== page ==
7003117800000000000♠1,178 km2
Licking County 089 Newark March 1, 1808 Fairfield County Named for the salt licks in the area 7005166492000000000♠166,492 7002686500000000000♠68650 sq mi
7003177800000000000♠1,778 km2
Logan County 091 Bellefontaine March 1, 1818 Champaign County General Benjamin Logan c 1742 – 1802, who destroyed Shawnee Indian towns in the county 7004458580000000000♠45,858 7002458440000000000♠45844 sq mi
7003118700000000000♠1,187 km2
Lorain County 093 Elyria December 26, 1822 Huron, Cuyahoga, and Medina Counties Province of Lorraine, France 7005301356000000000♠301,356 7002492500000000000♠49250 sq mi
7003127600000000000♠1,276 km2
Lucas County 095 Toledo June 20, 1835 Wood, Sandusky, and Huron Counties Robert Lucas 1781–1853, Governor of Ohio when the county was created 7005441815000000000♠441,815 7002340460000000000♠34046 sq mi
7002882000000000000♠882 km2
Madison County 097 London March 1, 1810 Franklin County James Madison 1751–1836, fourth President of the United States 7004434350000000000♠43,435 7002465440000000000♠46544 sq mi
7003120500000000000♠1,205 km2
Mahoning County 099 Youngstown March 1, 1846 Columbiana and Trumbull Counties Mahoning River, from an Indian word meaning "at the licks" 7005238823000000000♠238,823 7002415250000000000♠41525 sq mi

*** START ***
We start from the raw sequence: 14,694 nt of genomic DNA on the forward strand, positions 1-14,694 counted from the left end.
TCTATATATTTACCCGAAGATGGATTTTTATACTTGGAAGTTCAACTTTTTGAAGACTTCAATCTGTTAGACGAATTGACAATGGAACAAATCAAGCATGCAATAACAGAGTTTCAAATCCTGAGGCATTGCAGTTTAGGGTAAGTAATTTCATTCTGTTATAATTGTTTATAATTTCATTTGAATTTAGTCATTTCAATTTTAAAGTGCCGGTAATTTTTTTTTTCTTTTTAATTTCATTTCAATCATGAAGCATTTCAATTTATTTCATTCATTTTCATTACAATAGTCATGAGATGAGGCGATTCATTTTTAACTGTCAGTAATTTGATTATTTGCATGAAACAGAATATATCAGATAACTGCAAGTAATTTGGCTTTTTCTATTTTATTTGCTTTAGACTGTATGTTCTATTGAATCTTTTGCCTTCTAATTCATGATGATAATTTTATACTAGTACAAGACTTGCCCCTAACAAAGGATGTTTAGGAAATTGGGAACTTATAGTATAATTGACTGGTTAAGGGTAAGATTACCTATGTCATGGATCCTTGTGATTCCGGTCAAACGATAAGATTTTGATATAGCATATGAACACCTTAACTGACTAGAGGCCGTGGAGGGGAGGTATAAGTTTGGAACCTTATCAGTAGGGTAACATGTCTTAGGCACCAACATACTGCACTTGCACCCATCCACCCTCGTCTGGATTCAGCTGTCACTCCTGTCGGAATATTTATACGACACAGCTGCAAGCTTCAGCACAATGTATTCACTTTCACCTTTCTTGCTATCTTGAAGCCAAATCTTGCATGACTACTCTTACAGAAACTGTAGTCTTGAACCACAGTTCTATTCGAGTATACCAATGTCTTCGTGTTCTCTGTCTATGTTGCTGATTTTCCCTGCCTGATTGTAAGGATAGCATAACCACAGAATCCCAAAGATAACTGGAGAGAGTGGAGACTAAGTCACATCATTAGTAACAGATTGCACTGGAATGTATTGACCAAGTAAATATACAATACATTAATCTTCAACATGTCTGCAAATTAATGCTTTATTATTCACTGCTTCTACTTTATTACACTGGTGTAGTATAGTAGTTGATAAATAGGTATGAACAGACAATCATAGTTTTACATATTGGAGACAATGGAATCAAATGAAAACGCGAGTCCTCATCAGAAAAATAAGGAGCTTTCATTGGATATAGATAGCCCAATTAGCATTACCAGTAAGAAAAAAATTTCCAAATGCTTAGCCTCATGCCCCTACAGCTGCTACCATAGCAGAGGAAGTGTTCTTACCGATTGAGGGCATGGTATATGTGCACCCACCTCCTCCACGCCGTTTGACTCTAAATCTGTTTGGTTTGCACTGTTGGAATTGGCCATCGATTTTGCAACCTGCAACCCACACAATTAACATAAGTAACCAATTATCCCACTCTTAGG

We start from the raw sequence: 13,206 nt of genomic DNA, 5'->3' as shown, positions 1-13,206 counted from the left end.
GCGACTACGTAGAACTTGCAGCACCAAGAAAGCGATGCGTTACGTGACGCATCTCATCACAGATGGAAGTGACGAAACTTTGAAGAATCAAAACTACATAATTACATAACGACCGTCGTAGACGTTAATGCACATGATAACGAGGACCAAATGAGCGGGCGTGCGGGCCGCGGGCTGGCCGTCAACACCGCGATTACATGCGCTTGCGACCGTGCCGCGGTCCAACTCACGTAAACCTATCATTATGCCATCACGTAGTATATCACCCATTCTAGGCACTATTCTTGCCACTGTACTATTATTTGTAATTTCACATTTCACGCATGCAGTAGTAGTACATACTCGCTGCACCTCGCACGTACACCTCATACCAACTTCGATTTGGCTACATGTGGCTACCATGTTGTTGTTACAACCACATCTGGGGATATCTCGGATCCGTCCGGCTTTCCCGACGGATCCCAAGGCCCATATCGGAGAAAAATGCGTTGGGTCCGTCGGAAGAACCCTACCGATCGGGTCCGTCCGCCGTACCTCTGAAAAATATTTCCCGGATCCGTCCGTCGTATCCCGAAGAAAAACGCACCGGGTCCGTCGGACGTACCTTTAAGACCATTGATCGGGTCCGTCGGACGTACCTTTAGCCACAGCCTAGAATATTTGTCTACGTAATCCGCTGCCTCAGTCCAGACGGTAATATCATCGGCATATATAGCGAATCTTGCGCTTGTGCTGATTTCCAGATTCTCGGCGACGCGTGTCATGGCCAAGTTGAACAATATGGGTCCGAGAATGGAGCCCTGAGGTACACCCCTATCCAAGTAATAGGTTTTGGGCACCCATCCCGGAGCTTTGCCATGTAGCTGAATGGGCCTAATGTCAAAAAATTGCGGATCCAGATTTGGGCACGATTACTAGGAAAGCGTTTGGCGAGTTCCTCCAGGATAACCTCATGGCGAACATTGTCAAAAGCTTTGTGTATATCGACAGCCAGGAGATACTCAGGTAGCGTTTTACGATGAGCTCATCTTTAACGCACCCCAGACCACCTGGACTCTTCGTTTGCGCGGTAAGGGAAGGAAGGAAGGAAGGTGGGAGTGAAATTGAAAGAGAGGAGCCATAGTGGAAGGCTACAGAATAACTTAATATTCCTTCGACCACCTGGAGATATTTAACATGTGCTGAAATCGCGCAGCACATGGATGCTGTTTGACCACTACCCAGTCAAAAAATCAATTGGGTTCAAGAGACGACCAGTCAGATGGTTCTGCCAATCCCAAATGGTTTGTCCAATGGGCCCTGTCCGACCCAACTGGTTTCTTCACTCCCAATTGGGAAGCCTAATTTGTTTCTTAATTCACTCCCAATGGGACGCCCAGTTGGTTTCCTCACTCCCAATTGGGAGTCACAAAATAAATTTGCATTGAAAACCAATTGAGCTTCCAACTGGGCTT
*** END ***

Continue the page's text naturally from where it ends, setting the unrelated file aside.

7003107500000000000♠1,075 km2
Marion County 101 Marion April 1, 1820 Delaware County General Francis Marion 1732–1795, lieutenant colonel in the Continental Army and later brigadier general in the American Revolutionary War 7004665010000000000♠66,501 7002403849999900000♠40384 sq mi
7003104600000000000♠1,046 km2
Medina County 103 Medina February 18, 1812 Portage County Medina, world-renowned religious site in western Saudi Arabia 7005176395000000000♠176,395 7002423000000000000♠423 sq mi
7003109600000000000♠1,096 km2
Meigs County 105 Pomeroy April 1, 1819 Gallia and Athens Counties Return Jonathan Meigs, Jr 1764–1825, Governor of Ohio and Postmaster General at the time the county was organized 7004237700000000000♠23,770 7002429420000000000♠42942 sq mi
7003111200000000000♠1,112 km2
Mercer County 107 Celina April 1, 1820 Darke County General Hugh Mercer 1726–1777, a Revolutionary War officer 7004408140000000000♠40,814 7002463270000000000♠46327 sq mi
7003120000000000000♠1,200 km2
Miami County 109 Troy March 1, 1807 Montgomery County Miami Indians 7005102506000000000♠102,506 7002407040000000000♠40704 sq mi
7003105400000000000♠1,054 km2
Monroe County 111 Woodsfield January 29, 1813 Belmont, Washington, and Guernsey Counties James Monroe 1758–1831, Secretary of State when the county was organized and future President of the United States 7004146420000000000♠14,642 7002455540000000000♠45554 sq mi
7003118000000000000♠1,180 km2
Montgomery County 113 Dayton May 1, 1803 Hamilton and Wayne Counties General Richard Montgomery 1738–1775, a Revolutionary War officer 7005535153000000000♠535,153 7002461680000000000♠46168 sq mi
7003119600000000000♠1,196 km2
Morgan County 115 McConnelsville December 29, 1817 Washington, Guernsey, and Muskingum Counties General Daniel Morgan c 1735 – 1802, a Revolutionary War officer 7004150540000000000♠15,054 7002417660000000000♠41766 sq mi